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The Google Anti-Diversity Manifesto Could Set a New Precedent for Political Speech in the Office

Legal scholar and blogger Eugene Volokh thinks so

After causing an uproar last Saturday that has lasted into this week, James Damore, the Google engineer who wrote the now-infamous gender manifesto, has been fired. Almost immediately thereafter, reports started coming in that Damore will pursue legal action against Google, saying the company acted illegally.

And he might have a case, as the incident gets into murky legal territory with regard to political speech in the workplace. According to UCLA law professor and First Amendment expert Eugene Volokh, it could become the basis for a new legal precedent on the matter. “This is indeed an area in which there are few precedents, and if a case is filed and goes up on appeal, it could set a precedent,” he says.

The fundamental issue is whether the manifesto qualifies as political speech, and whether that speech is protected when it occurs on the job.

Contrary to what some conservatives say, Damore’s termination isn’t a breach of the First Amendment. The First Amendment only bars the government from infringing on speech, not private institutions such as Google, which are free to operate how they see fit—including firing employees for writing sexist screeds directed at their female co-workers. “There’s a very good argument that companies should have the right to regulate what their employees say, especially when someone is circulating something within the company that’s distracting and upsetting other employees,” Volokh says.

And since California is an at-will employment state, Google can fire Damore “at any time, for any cause — with or without notice,” according to FindLaw. “At-will basically means there aren’t any bars on the employee or employer terminating their relationship except as provided by other law,” says Shelby Clark, a 50-year-old business attorney in Boulder Creek, California. “The kicker is, there’s a fair amount of other law.” Specifically, California Labor Code sections 1101 and 1102, statutes that “specifically protect private employees’ political activity against retaliation from their employers,” Clark says.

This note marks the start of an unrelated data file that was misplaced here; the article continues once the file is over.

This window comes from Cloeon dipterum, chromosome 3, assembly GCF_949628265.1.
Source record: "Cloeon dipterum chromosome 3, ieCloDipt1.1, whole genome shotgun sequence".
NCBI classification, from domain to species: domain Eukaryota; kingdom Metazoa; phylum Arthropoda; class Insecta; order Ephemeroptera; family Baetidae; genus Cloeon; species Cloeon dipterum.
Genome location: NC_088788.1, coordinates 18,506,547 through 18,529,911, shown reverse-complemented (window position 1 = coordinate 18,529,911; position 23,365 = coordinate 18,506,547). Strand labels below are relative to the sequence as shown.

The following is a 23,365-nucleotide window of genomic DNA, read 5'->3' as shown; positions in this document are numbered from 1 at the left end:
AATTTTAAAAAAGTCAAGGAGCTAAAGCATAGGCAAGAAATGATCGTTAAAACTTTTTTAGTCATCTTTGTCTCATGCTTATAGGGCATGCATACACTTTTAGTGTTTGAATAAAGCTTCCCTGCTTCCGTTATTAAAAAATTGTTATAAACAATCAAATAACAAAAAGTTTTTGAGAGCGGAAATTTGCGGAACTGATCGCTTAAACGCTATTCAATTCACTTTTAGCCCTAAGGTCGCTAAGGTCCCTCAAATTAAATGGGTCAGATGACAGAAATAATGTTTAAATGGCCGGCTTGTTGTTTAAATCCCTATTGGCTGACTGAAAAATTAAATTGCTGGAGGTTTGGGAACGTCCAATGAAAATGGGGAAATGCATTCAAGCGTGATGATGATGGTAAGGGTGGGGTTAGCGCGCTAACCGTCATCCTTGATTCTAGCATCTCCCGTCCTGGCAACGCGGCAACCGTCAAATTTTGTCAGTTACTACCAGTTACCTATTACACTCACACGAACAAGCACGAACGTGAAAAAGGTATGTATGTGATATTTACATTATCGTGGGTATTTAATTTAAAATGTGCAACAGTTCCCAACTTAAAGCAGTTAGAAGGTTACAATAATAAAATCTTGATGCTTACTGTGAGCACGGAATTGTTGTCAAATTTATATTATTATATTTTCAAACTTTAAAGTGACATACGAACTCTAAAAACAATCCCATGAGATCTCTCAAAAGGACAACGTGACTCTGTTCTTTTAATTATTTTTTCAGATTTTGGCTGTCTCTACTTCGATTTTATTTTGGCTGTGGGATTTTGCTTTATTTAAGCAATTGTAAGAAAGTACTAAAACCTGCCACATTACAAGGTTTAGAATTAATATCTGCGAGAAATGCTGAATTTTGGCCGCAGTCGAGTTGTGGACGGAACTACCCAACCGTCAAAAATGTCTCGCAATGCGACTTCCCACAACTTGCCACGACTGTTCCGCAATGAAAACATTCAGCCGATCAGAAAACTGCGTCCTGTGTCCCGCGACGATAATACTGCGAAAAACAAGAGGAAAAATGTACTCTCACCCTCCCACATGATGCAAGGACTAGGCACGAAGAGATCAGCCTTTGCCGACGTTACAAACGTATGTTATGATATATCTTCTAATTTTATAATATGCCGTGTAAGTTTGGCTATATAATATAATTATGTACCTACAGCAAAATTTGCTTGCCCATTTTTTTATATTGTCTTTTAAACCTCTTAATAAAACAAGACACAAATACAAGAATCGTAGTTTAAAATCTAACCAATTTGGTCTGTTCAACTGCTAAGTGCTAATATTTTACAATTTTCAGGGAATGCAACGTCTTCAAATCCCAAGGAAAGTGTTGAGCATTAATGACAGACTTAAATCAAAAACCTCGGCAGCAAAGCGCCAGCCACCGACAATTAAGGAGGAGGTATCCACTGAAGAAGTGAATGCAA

In his paper “Private Employees’ Speech and Political Activity: Statutory Protection Against Employer Retaliation,” Volokh points to Gay Law Students Assn. v. Pacific Tel. & Tel. Co., a 1979 California Supreme Court case that ruled employers cannot retaliate against employees for engaging in political activities, and that that protection isn’t limited to strictly partisan matters — it also includes broad social movements such as the right to support the gay rights movement without fear of repercussion.

Applied to the Google incident, however, it would be the right to tell your female employees about their inherent inferiority.

“Gender equality is certainly a broad social issue, and the statute protects people regardless of whether they believe in gender equality,” Volokh says.

The question, then, is whether those protections also apply to speech that occurs on the job — or in the case of the Google manifesto, a document that’s composed on company software, with the expressed purpose of sharing it with fellow employees.

There’s at least one precedent: The 1996 California case Cal. Teachers Ass’n. v. Governing Bd. of San Diego. It found that California state law restricts public employees from engaging in certain political activity while on the job. In it, San Diego teachers challenged a school district policy that forbade them to wear political buttons while conducting class, and an appellate court ruled in the district’s favor, saying they could prevent public employees from engaging in political speech on the job.

The ruling seems only to apply to government workers, however, leaving private sector employees free to engage in political speech at work, Volokh says. For Damore, that means criticizing a company strategy to increase the number of female workers.

The manifesto, which was aimed at changing Google’s diversity initiatives, can also be seen as an act of “concerted activity,” which is protected under the National Labor Relations Act. The act protects employees who try to bring a complaint to their employer’s attention and/or try to induce collective action.

Whatever happens, Damore has already won, to a certain extent, in the court of public opinion. In firing him, Google proved his point that it’s intolerant of conservative viewpoints such as his. Breitbart is already celebrating him as a free speech crusader, as is Wikileaks founder Julian Assange.

The situation epitomizes how fundamentally different the free speech debate is now compared to just decades prior. Free speech used to be about giving voice to the oppressed and fighting against inequality. Now it’s used to say women are too neurotic to write code.